This was the scene on Monday night when J. and I walked up the street to cast our votes in the Canadian federal election. The polling place was in the basement of a former parochial school, now turned into housing units. It was two hours before the polls would close, and there was a long line: we later learned that the turnout was the heaviest in recent memory - 68.4% of Canadians voted. That's almost 70%! It looked to me like there were a lot of young people in our local line, but it was definitely a mixed crowd.
(photo from Elections Canada)
As first-time voters, we had no idea what to do or expect, and our awkwardness was smilingly noted by helpful elections officials. Once inside the building, we were directed to tables, each staffed by two volunteers, that had been set up for the various numbered polls assigned to that particular location. After registering to vote, we had received cards in the mail from Elections Canada, indicating the number and location of our polling place, and our names were checked off on a printed list after we provided a government ID - a driver's license, health card, passport, etc. Then we were given a small paper ballot after one margin was creased and torn off by the polling official. To vote, you stand behind a folded cardboard shield on a small stand. There was a pencil, and you vote by simply making an "x" in the circle by the name of the Parliamentary candidate you wanted to choose. Afterwards you fold the ballot, the other margin is torn off, and you put it into a cardboard box with a slot. Our box was full, so the official picked it up and gave it a good shake, smiling at me, before putting it down to receive my vote.
(photo from Elections Canada)
Never, in all my years of voting, have I seen such a streamlined, simple, accessible procedure. We felt so good about it we practically skipped home. And, as the night went on, we were very happy about the results.
A lot has been written about the Liberal sweep and our new, young, Canadian prime minister Justin Trudeau. I've seen him in person, and he is indeed charismatic and handsome, but it remains to be seen what he will do as leader. My sympathies are more in line with the NDP, the New Democratic Party (and in our riding we re-elected our NDP MP). That's also the case for many Canadians, who voted strategically for the Liberals instead, to ensure that Harper would be out; I don't think the results should be seen as a repudiation of the NDP. Americans should realize that Canadian Liberals are well to the left of most American Democrats. It bodes well that one of Trudeau's first acts was to announce the withdrawal of Canadian troops from airstrike missions in the Middle East; ruefully, I remembered standing on the Washington mall listening to Obama''s inaugural address almost eight years ago when he promised to close Guantanamo and bring American troops home.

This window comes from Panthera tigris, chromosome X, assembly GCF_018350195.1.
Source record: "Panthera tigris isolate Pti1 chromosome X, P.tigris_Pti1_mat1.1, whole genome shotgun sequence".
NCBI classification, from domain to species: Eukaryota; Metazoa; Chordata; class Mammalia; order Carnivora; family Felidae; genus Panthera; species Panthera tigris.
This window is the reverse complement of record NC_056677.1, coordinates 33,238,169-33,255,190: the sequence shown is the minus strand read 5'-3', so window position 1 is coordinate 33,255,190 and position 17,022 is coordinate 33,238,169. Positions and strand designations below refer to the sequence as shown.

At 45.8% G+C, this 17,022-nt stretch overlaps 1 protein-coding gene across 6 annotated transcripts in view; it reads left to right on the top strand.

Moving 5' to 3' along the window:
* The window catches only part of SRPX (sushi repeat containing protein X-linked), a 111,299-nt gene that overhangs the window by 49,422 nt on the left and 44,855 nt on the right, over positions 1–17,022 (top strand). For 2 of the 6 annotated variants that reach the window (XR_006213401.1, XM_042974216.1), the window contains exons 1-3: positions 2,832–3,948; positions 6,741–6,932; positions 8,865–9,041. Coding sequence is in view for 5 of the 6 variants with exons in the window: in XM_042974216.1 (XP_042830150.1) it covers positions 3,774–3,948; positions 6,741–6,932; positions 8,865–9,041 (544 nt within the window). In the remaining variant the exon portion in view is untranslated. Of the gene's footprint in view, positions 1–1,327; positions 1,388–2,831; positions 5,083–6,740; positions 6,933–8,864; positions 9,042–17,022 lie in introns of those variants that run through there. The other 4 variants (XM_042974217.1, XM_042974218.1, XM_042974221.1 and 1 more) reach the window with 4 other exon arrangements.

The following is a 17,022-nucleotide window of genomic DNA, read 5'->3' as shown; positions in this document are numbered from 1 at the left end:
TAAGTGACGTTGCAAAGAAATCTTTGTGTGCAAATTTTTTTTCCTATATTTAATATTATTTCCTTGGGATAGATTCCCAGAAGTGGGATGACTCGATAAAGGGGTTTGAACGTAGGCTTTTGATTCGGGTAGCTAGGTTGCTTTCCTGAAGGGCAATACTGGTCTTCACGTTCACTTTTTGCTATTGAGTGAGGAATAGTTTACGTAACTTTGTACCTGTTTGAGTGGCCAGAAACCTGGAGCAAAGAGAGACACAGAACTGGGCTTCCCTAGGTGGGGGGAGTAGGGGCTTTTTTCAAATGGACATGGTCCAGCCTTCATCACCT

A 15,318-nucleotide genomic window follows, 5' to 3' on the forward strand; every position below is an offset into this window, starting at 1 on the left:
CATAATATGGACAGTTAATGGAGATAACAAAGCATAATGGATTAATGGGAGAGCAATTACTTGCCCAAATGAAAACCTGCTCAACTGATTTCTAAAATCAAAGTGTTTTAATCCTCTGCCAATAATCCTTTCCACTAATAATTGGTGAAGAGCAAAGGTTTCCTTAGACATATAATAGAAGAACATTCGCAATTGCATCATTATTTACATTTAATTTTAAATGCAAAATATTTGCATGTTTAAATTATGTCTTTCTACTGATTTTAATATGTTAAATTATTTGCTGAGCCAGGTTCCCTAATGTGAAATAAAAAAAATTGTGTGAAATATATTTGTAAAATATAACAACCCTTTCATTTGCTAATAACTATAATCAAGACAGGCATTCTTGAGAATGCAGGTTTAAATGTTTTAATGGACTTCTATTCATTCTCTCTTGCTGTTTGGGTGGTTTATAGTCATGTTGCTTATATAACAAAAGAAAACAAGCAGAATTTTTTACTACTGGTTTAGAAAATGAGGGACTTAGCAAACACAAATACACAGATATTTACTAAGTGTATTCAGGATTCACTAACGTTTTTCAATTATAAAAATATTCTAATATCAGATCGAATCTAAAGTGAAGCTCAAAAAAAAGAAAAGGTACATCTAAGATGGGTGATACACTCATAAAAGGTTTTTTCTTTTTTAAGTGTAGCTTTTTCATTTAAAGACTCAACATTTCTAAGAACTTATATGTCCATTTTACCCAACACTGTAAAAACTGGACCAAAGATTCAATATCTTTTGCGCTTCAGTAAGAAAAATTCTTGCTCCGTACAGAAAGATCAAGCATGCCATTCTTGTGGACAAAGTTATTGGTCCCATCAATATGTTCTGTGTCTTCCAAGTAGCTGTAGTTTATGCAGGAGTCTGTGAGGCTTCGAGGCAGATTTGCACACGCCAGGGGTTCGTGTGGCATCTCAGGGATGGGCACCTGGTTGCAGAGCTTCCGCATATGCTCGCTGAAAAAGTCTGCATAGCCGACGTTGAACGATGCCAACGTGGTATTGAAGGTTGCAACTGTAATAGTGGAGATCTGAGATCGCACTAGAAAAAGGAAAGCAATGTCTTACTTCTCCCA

Canada doesn't have the same position of power or responsibility in the world, but it does have the opportunity for moral leadership on many issues. Harper's aggressive, conservative stance, lack of concern for the environment, and bigotry have dismayed a majority of Canadians for years, but the opposition has lacked leadership as well as being split between two parties, neither of which were able to gain a majority. When Trudeau spoke of the need to regain our position as world leaders on the environment, human rights, and other issues, it could have been empty rhetoric, but his initial act seems to indicate otherwise. We shall see. He's going to have plenty of work to do, repairing an ailing economy, improving relations with world leaders, especially the U.S., trying to reverse years of austerity and cutbacks, sending new messages about immigration and diversity, working on climate change. For now, I'm simply happy about the possibility of a new beginning, and happy I live in a country where people haven't become too cynical to believe they are part of a democracy, and that this means showing up to vote and taking back the reins of power from a party that has gone way too far.